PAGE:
of your GNP.

Canada's as you know, is a significantly larger portion
But this is one area in which absolute size counts,

and counts greatly.

Our deficit not only looms large relative to

our own limited propensity to save, it represents a significant
drain on world savings.

It has implications for interest rates

abroad as well as at home.
In a real sense, we have been fortunate that funds have
flowed so freely to the United States in recent years, reflecting
to a considerable extent widespread confidence in our prospects.
We would not have been able to finance the federal deficit, on top
of rising expenditures for plant and equipment and housing, without

-12that net capital inflow.

But it is clearly not healthy for the

largest and richest country in the world —
that of others —
a budget deficit.

in its own interest or

to use up so much of the world's savings to finance
Our lending abroad has practically stoppedf we are

becoming a debtor nation, we have less investment and housing than
would otherwise be possible, and our trading position is deteriorating.
Sooner or later, the process is unsustainable, and it had better be
approached constructively rather than in crisis.

That is why so

much is riding on the current debates in the Congress aimed at
finding a constructive approach.
But, important as it is, further action on our budget deficit
cannot be the entire answer, even if, contrary to the fact, it could
be implemented immediately.

It's also true that our trade deficit,

the enormous trade and current account surpluses of Japan, and the
growing surpluses elsewhere, are directly influenced by the relative
sluggishness of growth in most other countries.

What is needed, in

particular, is more "home grown" expansion in some other industrialized

-13countries, rather than such heavy dependence on the United
States or other foreign markets for stimulus.
I realize a key factor inhibiting action to promote greater
growth at home has been concern over inflation, particularly
against the background of depreciating domestic currencies vis-a-vis
the dollar, and relatively large budget deficits.

But in some key

countries -- especially Japan and Germany —

a remarkable degree of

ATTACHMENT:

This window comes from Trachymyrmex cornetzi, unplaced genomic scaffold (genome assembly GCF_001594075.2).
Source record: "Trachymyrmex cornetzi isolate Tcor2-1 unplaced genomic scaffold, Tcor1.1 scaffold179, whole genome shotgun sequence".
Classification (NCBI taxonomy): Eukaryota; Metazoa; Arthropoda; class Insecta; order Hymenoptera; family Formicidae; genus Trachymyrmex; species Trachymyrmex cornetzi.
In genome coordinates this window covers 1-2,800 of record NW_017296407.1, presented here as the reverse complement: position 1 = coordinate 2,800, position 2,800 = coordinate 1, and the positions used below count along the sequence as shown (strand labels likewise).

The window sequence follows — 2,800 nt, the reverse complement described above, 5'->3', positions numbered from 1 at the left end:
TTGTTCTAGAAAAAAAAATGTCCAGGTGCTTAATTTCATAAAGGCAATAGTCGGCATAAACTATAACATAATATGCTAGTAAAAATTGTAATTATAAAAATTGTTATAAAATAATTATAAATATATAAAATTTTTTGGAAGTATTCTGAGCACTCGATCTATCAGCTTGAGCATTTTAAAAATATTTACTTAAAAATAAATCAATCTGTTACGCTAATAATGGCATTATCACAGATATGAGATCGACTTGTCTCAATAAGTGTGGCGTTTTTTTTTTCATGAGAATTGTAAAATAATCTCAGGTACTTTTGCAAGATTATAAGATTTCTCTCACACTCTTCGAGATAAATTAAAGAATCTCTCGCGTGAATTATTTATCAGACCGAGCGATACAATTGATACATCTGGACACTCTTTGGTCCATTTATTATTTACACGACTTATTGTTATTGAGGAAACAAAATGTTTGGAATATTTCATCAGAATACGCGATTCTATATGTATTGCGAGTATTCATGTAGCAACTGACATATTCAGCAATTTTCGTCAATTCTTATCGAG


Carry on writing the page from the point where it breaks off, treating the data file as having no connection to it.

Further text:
stability has been achieved for some time.

Certainly, that progress

needs to be consolidated.

But that process is now being assisted by

the more recent tendency for their currencies to strengthen.


in some cases remaining budget deficits reflect in good part the
sluggishness of economic activity rather than a structural imbalance
between receipts and expenditures or the deficit could be readily
financed from savings now going abroad.

The case for domestically

led expansion seems particularly strong in Japan, given its
enormous trade surplus and high level of domestic savings.
Japan is the second largest economy.
characteristic, it should also be able —

By every economic

in its own interest —


-14help lead the world toward more open markets rather than feeding
protectionist instincts in the United States and elsewhere.


without in any way wanting to intrude upon your own debate about
the wisdom of a free trade area with the United States, let me
suggest that the direction of that initiative -- looking toward
reducing rather than increasing trade barriers —
highly constructive.

seems to me

Specifically, it seems to me wholly

consistent with the larger concept that, rather than yielding to
protectionist pressures, we look toward means for widening and
reinforcing the area for liberalizing the world economic order.
In that context —

a reduced budget deficit in the United

States, greater growth elsewhere, and open trade and investment —
exchange rates can and should play a role in adjusting external

That is the point made by the Finance Ministers and

Central Bank Governors of the G-Five in New York recently, and